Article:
platypus

Animator Andy Smetanka remembers seeing it back in his hometown of Billings.

The classic Rockin Rudy's T-shirt design featuring a funny-looking amphibian and the slogan, "Missoula Montana: A Place. Sort Of."

"The flying platypus is one of the first artifacts of Missoula that I remember seeing when I was growing up," he said.

"There certainly wasn't any hint of humor in any civic T-shirts for the Billings Centennial. It wasn't jokey at all. And then I see this T-shirt from this semi-distant weird place I'd heard of called Missoula," he said in an interview at his Northside home studio.

Smetanka is using that slogan, "A Place Sort Of," as the name and starting point for a documentary about his adopted home of 25 years, where he transferred for college and has stayed almost entirely since.

He said he'd like to make it a "looking glass" of sorts for residents past and present, into the city's quirks, moods, seasons and history.

"If you live in Missoula and you look at it, you'll see something of yourself and Missoula in it. Your version is not going to be my version exactly, but I don't want anyone to look at this movie and be profoundly alienated by my interpretation of Missoula," he said.

The film is a follow-up to his gargantuan one-man project, "And We Were Young," a stop-motion silhouette animated film about World War I that took him three years to complete.

As material, Smetanka is starting with a quarter-century's worth of Super-8 home movies, including scenic and time-lapse material, he's shot around western Montana. He thinks the nostalgic look of Super-8 will give his personal footage a broad appeal.

He plans on shooting additional Super-8 footage; recreating some scenes or events; tracking down old footage shot by others; and making some silhouette animation, all adding up to a 75- to 80-minute movie.

Some of film will revisit the city's past.

"It's a portrait of Missoula, but it's going to have a ton of history. I'm not going to set out to tell the complete economic picture of Missoula, or every last mayor or anything like that, but it's all going to be laced in there," he said.

It will include information about landmarks like the Wilma Theatre, which was once adjacent to a side channel of the Clark Fork River; "the unsettled etymology of the name Missoula itself"; "the grisly story" behind the name of Hellgate Canyon.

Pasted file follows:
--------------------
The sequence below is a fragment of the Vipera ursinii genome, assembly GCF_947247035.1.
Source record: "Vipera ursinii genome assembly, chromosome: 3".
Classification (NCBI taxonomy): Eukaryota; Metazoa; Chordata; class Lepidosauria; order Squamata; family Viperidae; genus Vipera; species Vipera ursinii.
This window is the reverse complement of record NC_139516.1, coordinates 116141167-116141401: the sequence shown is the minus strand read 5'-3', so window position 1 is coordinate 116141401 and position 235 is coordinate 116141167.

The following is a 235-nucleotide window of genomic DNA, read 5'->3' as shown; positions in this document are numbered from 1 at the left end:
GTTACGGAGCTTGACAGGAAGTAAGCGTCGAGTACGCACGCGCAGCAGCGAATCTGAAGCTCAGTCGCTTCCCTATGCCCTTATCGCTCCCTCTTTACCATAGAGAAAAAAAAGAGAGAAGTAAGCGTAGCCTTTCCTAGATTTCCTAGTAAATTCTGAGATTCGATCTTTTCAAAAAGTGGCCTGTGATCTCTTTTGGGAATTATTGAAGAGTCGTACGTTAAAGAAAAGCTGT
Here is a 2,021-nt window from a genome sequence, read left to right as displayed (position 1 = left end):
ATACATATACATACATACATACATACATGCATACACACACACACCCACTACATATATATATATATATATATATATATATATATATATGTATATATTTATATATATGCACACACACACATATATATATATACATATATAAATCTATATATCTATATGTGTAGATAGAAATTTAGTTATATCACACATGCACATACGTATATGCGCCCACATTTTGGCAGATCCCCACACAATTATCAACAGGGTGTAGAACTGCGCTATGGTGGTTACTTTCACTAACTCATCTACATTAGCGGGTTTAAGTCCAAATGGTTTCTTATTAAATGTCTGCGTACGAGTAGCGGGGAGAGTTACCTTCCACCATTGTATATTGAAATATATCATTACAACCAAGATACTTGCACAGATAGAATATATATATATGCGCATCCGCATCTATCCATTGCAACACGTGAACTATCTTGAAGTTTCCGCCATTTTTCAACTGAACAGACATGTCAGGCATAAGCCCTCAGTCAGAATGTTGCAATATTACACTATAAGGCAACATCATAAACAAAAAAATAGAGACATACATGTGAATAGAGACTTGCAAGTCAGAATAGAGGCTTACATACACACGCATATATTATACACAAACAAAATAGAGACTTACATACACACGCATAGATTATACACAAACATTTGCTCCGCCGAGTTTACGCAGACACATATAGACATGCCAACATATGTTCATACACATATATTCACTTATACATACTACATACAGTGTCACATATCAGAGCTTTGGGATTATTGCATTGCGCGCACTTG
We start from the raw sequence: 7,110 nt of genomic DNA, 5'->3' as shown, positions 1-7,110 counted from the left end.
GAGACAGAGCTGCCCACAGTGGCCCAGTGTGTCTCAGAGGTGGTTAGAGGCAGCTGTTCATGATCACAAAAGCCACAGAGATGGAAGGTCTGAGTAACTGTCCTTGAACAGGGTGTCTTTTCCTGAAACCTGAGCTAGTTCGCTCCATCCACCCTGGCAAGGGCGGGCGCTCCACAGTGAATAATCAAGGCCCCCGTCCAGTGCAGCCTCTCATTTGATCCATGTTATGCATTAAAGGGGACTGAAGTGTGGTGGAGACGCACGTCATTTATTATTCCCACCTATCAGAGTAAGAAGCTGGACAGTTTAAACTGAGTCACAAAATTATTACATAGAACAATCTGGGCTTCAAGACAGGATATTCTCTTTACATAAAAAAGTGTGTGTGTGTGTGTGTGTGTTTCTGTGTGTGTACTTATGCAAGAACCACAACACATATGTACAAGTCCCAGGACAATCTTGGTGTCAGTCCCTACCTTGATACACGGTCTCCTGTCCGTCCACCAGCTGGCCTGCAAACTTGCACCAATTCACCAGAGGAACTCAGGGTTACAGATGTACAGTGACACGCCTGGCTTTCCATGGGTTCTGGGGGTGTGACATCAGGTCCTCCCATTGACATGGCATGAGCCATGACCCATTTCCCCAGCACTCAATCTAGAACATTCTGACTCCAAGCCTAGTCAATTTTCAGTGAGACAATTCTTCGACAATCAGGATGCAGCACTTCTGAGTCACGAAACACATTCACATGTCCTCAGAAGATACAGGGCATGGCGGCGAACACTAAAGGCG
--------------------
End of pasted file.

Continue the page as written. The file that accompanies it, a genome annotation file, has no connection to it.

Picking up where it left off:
It will touch on quirks that leave every transplant scratching their heads, such as the Slant Streets neighborhood, whose diagonal grid awkwardly adjoins the rest of the city's conventional North-South layout. (It rose out of a conflict between two sets of power-brokers.)

"It's going to have all these anchor points in history, but it's not going to be devoted to a chronological telling," he said.

It will also include "a gentle poking and prodding of Missoula habits," he said.

Those include confusion about roundabouts (perhaps filmed in time lapse), the abnormally large number of potlucks, and the Missoula tradition of giving a standing ovation to nearly any visiting performer.

"I think it's touching (that) we're so eager to show visitors that we appreciate them coming here," he said. "I think it maybe harks back to a general insecurity to when Missoula was more of an entertainment, touring-band backwater than it is now."

He'd also like to revisit the city's various golden ages of arts and culture, which seem to depend on how old you are.

"There always seemed to be these mythical lost eras that came to an end some time shortly before you arrived," he said.

For the baby boomers, it was the Aber Day keggers ("That was a pretty spectacular happening that will probably never happen again," he said ). For the 44-year-old Smetanka and his friends, it was the rock scene that revolved around Jay's Upstairs bar.

The last thing he'd like to make clear is that "A Place Sort Of" is a personal film, but it's not about him.

The pronoun "I" won't even be used in the narration, and he won't even narrate it himself.

"You're going to have to maybe be able to laugh at yourself, chuckle at yourself as a Missoulian, but I don't want to be off-putting or hurtful to absolutely anybody. I want it to be an all-purpose mirror where you see yourself and your Missoula in it somehow," he said.